Berkowitz doesn't exactly say it, but he paints atheists as kind of angry reactors to the effects of religion throughout history. But really, this isn't true. There are certainly (now very vocal) people like this, but most of us are just the people next door, who have done some deep thinking and examination of various systems of belief, and come to the conclusion that the evidence just doesn't warrant concluding that there are supernatural beings who affect natural reality.

So, don't make the same mistake Berkowitz does, or Hitchens does either, for that matter. Atheists are, contrary to the way these books portray us, just pretty much an ordinary, diverse group who have come to a certain conclusion about the metaphysical structure of reality. When we home school, we introduce our kids to all kinds of different mythology throughout the ages and cultures, and all kinds of contemporary systems of belief, so they become solid thinkers who are able to sort through the logic of things as they gradually become able. For us, it is less important what beliefs that our children ultimately embrace than that they *think for themselves*, using good methodology and facility with the facts to come to their own conclusions.

I always love your blog, Christine! Keep making us all think!

christinemm said...

Deb, Thanks for writing. I liked and appreciate the long response and detailed explanation.

I hope you do realize not all atheists have thought about it nearly as much as you. Please don't make that error in thinking they are all thinkers like you are. I say this not about the authors of the book whom I know nothing about but assume they must have thought about the subject a lot in preparation for writing their book!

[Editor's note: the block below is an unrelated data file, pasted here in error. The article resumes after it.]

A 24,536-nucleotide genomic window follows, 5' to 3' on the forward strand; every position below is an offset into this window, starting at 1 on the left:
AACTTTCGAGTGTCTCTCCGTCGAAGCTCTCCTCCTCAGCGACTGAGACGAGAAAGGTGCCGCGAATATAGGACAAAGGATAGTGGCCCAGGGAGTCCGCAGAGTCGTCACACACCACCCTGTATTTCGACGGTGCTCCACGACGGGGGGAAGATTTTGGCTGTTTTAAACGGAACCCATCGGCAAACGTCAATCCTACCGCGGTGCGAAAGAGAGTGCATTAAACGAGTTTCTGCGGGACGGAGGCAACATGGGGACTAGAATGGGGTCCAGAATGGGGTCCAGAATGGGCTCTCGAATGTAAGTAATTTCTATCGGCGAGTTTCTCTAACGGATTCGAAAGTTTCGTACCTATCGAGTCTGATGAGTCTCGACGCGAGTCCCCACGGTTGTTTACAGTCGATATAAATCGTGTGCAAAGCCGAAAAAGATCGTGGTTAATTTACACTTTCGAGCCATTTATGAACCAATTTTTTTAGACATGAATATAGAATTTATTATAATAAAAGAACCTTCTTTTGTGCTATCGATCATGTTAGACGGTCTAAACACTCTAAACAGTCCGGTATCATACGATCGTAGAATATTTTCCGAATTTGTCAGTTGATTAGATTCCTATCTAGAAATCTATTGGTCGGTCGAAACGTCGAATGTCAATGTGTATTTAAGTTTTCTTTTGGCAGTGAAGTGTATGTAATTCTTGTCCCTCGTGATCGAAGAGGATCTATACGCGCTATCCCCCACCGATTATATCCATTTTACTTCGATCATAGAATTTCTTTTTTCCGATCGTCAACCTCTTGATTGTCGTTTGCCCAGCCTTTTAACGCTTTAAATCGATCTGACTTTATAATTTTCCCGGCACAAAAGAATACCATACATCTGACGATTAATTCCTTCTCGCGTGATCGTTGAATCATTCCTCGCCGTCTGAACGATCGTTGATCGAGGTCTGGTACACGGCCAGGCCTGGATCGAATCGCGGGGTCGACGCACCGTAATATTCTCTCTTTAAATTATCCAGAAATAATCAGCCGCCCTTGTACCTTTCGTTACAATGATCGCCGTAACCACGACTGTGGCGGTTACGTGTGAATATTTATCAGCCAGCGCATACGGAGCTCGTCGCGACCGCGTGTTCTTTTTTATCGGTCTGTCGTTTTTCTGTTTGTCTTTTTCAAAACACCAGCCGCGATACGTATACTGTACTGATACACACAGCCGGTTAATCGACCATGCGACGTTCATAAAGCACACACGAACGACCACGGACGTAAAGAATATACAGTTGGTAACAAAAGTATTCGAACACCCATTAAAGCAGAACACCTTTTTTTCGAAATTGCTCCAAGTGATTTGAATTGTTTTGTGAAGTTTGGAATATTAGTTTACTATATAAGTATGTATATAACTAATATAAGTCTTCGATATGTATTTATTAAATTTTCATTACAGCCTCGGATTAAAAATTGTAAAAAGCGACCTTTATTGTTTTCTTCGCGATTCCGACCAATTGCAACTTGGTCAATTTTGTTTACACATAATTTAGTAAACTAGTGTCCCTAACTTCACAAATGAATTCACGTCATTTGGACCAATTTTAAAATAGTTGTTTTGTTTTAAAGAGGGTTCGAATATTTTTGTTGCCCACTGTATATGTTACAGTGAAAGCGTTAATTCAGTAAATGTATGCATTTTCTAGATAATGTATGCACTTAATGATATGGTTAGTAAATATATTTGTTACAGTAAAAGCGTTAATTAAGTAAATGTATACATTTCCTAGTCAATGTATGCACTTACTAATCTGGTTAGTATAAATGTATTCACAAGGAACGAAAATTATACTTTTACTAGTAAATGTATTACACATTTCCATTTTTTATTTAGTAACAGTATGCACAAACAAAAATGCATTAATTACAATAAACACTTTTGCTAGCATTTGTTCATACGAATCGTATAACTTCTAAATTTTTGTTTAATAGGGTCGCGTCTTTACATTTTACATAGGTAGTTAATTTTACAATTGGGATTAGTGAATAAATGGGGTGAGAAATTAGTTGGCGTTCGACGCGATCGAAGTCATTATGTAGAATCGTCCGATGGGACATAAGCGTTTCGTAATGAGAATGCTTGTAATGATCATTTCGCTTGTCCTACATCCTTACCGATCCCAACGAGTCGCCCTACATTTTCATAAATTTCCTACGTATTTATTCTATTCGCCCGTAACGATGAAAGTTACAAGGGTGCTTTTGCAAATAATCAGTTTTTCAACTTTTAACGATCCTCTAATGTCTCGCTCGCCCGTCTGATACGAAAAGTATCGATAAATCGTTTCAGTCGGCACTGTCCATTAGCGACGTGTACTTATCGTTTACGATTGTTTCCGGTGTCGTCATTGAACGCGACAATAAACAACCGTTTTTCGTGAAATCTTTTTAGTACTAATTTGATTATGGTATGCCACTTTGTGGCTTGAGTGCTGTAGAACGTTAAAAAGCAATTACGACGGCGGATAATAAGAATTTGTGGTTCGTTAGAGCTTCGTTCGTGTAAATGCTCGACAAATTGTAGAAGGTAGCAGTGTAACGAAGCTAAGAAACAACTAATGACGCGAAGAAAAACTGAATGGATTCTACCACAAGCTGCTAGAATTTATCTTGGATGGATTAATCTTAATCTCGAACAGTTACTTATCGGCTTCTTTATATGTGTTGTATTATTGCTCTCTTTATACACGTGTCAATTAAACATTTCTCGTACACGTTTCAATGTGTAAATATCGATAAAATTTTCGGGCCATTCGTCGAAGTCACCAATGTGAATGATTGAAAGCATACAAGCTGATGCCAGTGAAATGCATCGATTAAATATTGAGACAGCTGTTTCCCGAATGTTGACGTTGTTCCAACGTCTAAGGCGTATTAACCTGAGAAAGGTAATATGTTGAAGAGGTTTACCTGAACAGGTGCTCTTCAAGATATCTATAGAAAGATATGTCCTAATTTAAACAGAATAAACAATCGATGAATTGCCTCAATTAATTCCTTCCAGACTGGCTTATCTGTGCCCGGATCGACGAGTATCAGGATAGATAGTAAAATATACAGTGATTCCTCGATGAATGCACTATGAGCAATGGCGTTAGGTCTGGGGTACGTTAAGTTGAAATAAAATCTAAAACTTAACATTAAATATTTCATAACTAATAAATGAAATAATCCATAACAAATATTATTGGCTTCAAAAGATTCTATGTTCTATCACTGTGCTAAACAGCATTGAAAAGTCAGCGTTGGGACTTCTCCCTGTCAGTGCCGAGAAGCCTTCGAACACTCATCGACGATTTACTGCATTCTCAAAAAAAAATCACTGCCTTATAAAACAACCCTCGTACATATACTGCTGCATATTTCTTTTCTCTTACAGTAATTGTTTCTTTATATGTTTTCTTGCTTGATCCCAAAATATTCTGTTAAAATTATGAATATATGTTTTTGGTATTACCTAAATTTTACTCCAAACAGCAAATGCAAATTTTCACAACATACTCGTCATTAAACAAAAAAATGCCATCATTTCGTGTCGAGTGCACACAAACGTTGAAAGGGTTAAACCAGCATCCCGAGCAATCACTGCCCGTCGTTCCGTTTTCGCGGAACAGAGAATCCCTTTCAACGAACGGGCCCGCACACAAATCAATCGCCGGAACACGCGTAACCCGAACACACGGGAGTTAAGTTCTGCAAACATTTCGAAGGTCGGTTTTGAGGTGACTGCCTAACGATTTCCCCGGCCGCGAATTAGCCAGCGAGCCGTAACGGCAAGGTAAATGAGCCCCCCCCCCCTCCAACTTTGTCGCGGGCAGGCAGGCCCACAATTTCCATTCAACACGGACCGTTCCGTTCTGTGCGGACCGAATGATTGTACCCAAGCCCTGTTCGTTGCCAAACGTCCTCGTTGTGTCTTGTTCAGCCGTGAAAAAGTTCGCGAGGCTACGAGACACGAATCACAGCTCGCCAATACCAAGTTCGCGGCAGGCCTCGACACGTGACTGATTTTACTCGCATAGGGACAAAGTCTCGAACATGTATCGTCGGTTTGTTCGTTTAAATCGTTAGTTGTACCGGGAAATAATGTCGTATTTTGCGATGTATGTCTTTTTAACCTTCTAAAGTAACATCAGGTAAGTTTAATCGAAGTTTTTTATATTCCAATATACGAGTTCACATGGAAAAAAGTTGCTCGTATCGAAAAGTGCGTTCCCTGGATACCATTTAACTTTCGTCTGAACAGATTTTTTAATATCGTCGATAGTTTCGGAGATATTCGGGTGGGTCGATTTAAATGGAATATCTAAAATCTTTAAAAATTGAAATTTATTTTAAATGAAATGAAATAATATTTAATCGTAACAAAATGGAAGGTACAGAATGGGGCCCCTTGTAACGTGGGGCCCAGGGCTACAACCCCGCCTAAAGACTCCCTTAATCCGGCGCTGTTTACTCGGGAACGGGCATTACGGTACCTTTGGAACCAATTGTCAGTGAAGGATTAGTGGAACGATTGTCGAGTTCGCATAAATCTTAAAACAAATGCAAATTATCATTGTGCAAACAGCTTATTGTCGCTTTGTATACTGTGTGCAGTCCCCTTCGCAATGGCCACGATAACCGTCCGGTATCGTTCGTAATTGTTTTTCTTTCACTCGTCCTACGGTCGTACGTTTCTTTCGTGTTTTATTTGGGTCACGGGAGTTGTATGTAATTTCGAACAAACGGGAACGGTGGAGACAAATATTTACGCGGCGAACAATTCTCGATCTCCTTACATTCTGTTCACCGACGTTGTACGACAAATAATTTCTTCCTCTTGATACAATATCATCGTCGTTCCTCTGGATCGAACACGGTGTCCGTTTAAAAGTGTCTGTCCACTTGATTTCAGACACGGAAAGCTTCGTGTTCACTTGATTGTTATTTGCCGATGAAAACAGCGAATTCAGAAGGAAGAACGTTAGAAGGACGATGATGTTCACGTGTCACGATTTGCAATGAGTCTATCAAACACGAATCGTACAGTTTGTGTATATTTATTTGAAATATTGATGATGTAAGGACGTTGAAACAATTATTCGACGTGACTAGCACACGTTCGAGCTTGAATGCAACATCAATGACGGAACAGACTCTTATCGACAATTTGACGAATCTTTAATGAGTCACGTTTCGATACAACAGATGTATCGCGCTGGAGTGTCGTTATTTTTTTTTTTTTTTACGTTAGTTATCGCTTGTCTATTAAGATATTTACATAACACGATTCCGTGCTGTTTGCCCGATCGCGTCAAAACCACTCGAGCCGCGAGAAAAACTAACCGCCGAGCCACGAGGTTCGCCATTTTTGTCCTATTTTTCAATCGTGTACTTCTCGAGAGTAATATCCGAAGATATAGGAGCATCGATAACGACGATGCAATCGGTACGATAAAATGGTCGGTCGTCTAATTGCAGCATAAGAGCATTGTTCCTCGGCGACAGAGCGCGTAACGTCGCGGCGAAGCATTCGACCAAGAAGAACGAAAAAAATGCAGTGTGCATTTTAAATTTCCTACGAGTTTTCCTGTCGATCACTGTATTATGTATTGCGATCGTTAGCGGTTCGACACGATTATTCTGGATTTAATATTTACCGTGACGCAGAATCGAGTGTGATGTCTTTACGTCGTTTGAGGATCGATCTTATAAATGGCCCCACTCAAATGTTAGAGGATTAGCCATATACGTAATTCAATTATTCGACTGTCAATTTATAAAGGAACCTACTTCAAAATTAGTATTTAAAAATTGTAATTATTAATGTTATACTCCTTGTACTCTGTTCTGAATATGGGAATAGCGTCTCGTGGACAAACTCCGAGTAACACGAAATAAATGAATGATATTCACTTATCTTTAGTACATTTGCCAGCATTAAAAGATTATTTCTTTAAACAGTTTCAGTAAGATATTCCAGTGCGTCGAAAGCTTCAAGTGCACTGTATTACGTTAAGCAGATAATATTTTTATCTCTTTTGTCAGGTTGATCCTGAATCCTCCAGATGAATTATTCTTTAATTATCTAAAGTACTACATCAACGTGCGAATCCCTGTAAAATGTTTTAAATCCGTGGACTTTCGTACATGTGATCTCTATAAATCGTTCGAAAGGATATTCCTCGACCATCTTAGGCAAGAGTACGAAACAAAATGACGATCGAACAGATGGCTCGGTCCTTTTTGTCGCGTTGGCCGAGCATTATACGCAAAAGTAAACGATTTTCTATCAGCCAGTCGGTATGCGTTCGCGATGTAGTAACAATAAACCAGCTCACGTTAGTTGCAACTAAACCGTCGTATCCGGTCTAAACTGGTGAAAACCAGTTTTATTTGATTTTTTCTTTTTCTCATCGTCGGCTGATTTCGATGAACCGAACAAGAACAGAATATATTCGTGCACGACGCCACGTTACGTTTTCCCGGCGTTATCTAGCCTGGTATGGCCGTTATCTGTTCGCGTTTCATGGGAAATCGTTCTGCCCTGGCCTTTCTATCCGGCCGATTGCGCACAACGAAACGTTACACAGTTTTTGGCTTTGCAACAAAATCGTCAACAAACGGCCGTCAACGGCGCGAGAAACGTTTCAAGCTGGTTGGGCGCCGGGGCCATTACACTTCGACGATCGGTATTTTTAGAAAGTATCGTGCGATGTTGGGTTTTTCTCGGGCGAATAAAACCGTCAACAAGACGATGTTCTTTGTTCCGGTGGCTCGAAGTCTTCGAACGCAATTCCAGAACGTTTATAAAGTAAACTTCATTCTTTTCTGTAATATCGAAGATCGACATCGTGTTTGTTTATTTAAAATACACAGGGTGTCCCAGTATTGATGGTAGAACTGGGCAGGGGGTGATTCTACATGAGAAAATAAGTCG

I say this because my own parents haven't thought about it as much as you have and they are atheists. I've shared before but don't know if you read those posts, that I was kept ignorant of any knowledge or even the most general information about religion when I was growing up, (I was raised Godless) I was told to figure it out as an adult. Yet now that I am doing that I'm being made fun of by my father. And my father has never read a book on atheism, never read the Bible, never attended church outside of his childhood/Sunday School, or he goes now only when forced to such as to attend my wedding.

SIGH.

As with every other area I guess people feel so free to spout opinions even if they don't put much thought behind it. People span a continuum. Those who think little and those who think much.

While I bet those writers of the "new new atheism" think a lot I have family on the opposite extreme. I guess what I recognize in some of them is the bullying push to "convert" others to atheism and also in that process, the way they discredit and put down anyone who believes something different than they do. That is what bugs me, as Elishiva said, the way SOME lump all believers into one category and treat them with disrespect simply on the basiss that they are believers.